Spend New Year Alone?  The restaurant has special “kosechi” meals for one person

Spend New Year Alone? The restaurant has special “kosechi” meals for one person

In Japan, part of the traditional New Year celebration is eating osechi, a sumptuous selection of gourmet bites, each with some sort of promising aspect to their name or appearance. Due to its gourmet character, osechi tends to be difficult to prepare yourself and expensive to buy ready-made, but classically minded foodies feel that it is worth the effort / investment to share such a special meal with your family.

But what if you have no plans to see your family, or anyone else, for the New Year? Don’t worry, for the conveyor belt sushi chain Kura Sushi (also known as Kurazushi) now has osechi for people starting the new year alone.

Spend New Year Alone?  The restaurant has special “kosechi” meals for one person

It is called kosechi, or “Little Osechi,” set, and it’s a scaled-down osechi range for one. First of all, there is a jumbo shrimp that is supposed to give you a long life, under the popular wisdom that you get old enough to one day have a back as bent as the crumpled shrimp. The two pieces of kamaboko fish cakes are in red and white, which is considered a lucky, festive color combination in Japan.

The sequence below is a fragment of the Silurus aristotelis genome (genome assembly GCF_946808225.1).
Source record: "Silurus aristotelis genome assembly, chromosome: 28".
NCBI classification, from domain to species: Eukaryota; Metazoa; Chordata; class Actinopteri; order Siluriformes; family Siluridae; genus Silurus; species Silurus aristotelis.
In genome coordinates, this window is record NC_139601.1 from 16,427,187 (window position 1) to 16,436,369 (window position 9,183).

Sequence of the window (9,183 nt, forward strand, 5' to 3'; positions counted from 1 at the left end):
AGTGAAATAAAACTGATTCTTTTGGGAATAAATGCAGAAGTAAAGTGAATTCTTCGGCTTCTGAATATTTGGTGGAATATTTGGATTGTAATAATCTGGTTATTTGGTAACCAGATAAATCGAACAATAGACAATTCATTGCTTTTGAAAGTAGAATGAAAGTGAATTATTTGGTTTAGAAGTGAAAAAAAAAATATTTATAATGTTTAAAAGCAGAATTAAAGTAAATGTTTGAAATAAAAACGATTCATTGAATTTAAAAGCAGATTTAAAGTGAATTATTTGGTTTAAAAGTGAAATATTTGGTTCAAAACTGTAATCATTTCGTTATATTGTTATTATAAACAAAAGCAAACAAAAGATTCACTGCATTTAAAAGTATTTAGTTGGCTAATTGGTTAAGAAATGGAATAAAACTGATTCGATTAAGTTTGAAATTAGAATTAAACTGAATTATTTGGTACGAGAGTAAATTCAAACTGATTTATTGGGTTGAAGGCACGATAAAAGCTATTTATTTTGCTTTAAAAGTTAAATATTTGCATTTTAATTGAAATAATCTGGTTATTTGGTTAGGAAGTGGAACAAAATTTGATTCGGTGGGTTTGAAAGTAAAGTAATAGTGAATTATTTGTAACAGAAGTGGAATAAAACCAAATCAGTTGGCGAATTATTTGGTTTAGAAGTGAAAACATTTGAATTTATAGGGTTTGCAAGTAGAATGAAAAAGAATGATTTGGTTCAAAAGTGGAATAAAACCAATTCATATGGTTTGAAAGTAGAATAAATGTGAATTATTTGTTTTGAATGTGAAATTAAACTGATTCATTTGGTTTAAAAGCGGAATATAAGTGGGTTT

The good wishes are at their most direct with the tofu block carrying the kanji kotobukior “happiness”. The remaining two pieces, stewed shiitake mushrooms and kabocha (Japanese pumpkin), are less common members of the osechi cast, but in the case of shiitake, their status as a delicacy gives an atmosphere of beginning the year on a culinary high note. As for the kabocha, because the squash-like vegetable nutrients are said to be effective in preventing colds, it is traditionally eaten at winter solstice and sometimes slips into the osechi a little over a week later. Plus the specific variant of the kosechi set is called Ebisu kabocha, named after Ebisu, one of Japan’s seven gods of happiness who bestows wealth and prosperity.

And of course, if you are hoping to start the new year the right way, you will want to end your meal with dessert, and then Kura Sushi also has two special seasonal sweets. First is what appears to be kagami mochi, the stack of rice cakes topped with a mandarin, which Japanese families put as New Year’s decoration. In reality, however, what Kura Sushi offers, however, is a confectionery made from sweet bean paste with strawberry flavor.


There’s also a sweet bean paste tiger as Japan moves on, switching to the next Chinese zodiac sign in line on January 1st.


Kosechia is priced at 500 yen and the desserts at 220 yen each, so eating all three should not blow up your food budget for the year and they are all available as food items in Kura Sushi branches.

Source, photos: Press release

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